The pair, who were friends before they were classmates, teamed up to launch Vrai and Oro — a Warby Parker-style fine jewelry startup that embodies UX principles its core. Vrai and Oro means truth (in French) and gold (in Spanish), and the name is reflected in the company’s values: quality, simplicity, and transparency. Chelsea and Vanessa produce their jewelry with ethically sourced materials in downtown Los Angeles — without designer markups. And, true to their UX-driven brand, their website and eCommerce platform is minimalistic and image-driven for easy use.
We caught up with Chelsea to learn more about Vrai & Oro, the site’s user experience, and how GA helped the co-founders achieve their goals.
Design thinking isn’t just about the visual outcome of a product. Rather, it’s a method of creatively and practically solving problems that keeps the user top of mind. Understanding the user’s wants and needs allows us to make more accurate decisions during the inspiration, production, and iteration phases of building a product. The outcome, hopefully, is intuitive products and services that actually improve users’ lives.
Design thinking has existed in some form for the past 20 years. What makes IBM Design Thinking unique is scale. IBM is a massive company and this is the first time design thinking is being implemented at a company of this size with this degree of training. We have an entire division, the IBM Design Education, whose sole focus is to train the entirety of IBM on the practice of Design Thinking. By training engineers, product managers, marketers, and executives on how to think like a designer, we are able to bring design thinking to a mass corporate level. This is design thinking in a company at scale.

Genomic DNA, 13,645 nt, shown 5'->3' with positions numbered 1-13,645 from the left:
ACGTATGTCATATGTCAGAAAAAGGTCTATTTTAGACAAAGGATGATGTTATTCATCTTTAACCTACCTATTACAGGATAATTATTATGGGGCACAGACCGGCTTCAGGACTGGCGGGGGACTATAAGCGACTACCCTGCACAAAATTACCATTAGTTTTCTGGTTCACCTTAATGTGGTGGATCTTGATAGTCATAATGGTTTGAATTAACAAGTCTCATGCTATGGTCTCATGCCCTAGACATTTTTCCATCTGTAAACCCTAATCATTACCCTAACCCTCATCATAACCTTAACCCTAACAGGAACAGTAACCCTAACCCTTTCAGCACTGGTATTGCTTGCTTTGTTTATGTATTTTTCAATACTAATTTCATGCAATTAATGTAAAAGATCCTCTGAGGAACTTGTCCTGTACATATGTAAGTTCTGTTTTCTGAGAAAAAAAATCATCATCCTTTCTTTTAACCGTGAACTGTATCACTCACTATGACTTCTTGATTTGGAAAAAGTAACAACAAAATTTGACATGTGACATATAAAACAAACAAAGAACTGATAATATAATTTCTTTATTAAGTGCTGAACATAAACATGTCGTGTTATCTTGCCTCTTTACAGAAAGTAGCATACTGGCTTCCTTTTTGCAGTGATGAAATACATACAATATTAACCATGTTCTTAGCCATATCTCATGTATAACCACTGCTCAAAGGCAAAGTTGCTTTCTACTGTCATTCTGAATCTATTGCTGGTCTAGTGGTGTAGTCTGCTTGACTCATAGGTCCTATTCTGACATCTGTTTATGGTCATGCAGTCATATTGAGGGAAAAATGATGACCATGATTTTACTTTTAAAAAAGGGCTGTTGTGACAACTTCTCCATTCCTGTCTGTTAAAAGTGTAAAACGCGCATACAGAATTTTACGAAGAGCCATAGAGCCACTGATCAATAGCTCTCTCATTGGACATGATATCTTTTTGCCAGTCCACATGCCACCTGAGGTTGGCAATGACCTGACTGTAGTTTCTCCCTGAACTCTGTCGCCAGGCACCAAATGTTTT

It can be extremely intimidating to any UX designer, particularly someone just starting out, to navigate the overcrowded world of design tools. There seems to be a tool for everything from user research to wireframing to prototyping.
So how do you know which tools to learn or least familiarize yourself with? Fear not! Below we’ve broken down some of the top industry tools for a variety of contexts and workflows. While this is not a comprehensive list, it will give newbies a sense of some industry musts, while providing some further suggestions for the more seasoned designers among us.
Jade Johnson is a recent grad of User Experience Design Immersive at General Assembly’s Los Angeles campus, where she met “a crew of like-minded thinkers.” After graduating from GA, she briefly worked for NASA as a systems architect. Now, she is living in Berlin and pursuing her career in UX Design. Jade’s love for user experience has helped her build a rewarding career around her artist lifestyle. Continue reading →